A Project of Texans for Natural Gas

Frack Feed

On July 25th, the Tulsa-based think tank Oklahoma Policy Institute (OPI) sent an email that examined some of the latest employment data for Oklahoma, which “showed a loss of 9,900 jobs from June 2015 to June 2016” from the state’s energy sector. Bad news indeed.

But a few hours later, OPI released its “Agenda” for Oklahoma prosperitywhich includes a proposal to raise taxes on oil and gas by several hundred percent.

Seriously? Unfortunately, yes.

As OPI argues:

“Lawmakers should restore gross production taxes to the long-established rate of 7 percent…”

OPI spun this pretty well, considering their tax rate proposal would mean raising taxes on Oklahoma oil and gas by a whopping 250 percent. This is especially absurd since Oklahoma already raised taxes on oil and gas by 100 percent just last year.

It’s a pretty basic economic principle that, if you want less of something, you tax it. So it stands to reason that a huge tax hike on oil and gas would mean – you guessed it – less oil and gas!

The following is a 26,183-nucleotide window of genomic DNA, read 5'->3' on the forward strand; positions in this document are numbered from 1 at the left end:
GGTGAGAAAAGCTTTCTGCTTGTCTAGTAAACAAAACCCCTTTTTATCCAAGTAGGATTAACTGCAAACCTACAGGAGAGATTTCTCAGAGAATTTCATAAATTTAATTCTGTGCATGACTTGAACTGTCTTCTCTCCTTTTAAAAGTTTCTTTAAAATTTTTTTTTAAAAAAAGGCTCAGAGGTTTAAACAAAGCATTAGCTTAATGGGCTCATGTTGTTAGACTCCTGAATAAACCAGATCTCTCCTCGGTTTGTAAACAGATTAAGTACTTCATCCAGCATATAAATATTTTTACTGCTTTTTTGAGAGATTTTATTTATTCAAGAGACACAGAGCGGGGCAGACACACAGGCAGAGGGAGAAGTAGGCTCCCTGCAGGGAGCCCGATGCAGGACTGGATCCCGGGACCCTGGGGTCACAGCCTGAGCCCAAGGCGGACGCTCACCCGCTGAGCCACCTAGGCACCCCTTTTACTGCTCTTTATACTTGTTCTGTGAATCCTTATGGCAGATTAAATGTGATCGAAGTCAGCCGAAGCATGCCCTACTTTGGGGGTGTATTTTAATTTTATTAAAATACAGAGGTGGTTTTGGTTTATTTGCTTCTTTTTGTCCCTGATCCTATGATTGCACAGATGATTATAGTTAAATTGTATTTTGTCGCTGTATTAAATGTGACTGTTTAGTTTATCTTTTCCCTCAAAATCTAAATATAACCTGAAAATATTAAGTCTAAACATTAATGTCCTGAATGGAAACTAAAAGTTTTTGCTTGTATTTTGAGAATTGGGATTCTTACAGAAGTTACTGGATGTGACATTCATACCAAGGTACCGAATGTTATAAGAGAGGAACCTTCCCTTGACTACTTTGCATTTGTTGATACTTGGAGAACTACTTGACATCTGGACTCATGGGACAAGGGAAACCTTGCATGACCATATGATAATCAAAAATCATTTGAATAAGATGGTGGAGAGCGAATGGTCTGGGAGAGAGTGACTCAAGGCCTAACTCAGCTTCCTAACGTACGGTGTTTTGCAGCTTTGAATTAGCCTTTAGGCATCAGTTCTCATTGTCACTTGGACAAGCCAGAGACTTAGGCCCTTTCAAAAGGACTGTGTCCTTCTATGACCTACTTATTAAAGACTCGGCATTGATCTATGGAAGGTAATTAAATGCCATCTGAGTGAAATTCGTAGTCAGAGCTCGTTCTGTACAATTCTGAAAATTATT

How do you go from regretting massive job loss to proposing higher taxes – and how in the world can you call that a “prosperity” agenda?

Here’s one explanation: OPI doesn’t believe taxes have any impact on economic activity. The only result of higher taxes is more government revenue, or so OPI appears to think.

Want proof? Well, we’ve got it.

OPI argues that with a higher tax rate, Oklahoma would receive millions of dollars more in gross production taxes. As the group declared just a few months ago:

“Last year (FY2015), the state lost $473.0 million in revenue from taxing horizontal production at 1 percent and deep wells at 4 percent rather than the standard rate of 7 percent, based on OTC data.”

It seems the good folks at OPI might have slept through their economics courses, or at least the introductory one. That $473 million in “lost” revenue is a false figure, because it assumes production levels would have stayed the same even with a 600 percent higher tax rate.

What evidence does OPI give for assuming that production would be identical regardless of the tax rate? Seriously, is there any real world, practical example of that ever happening?

We didn’t’ find one in OPI’s “Prosperity Agenda.” Let us know if you do, though!

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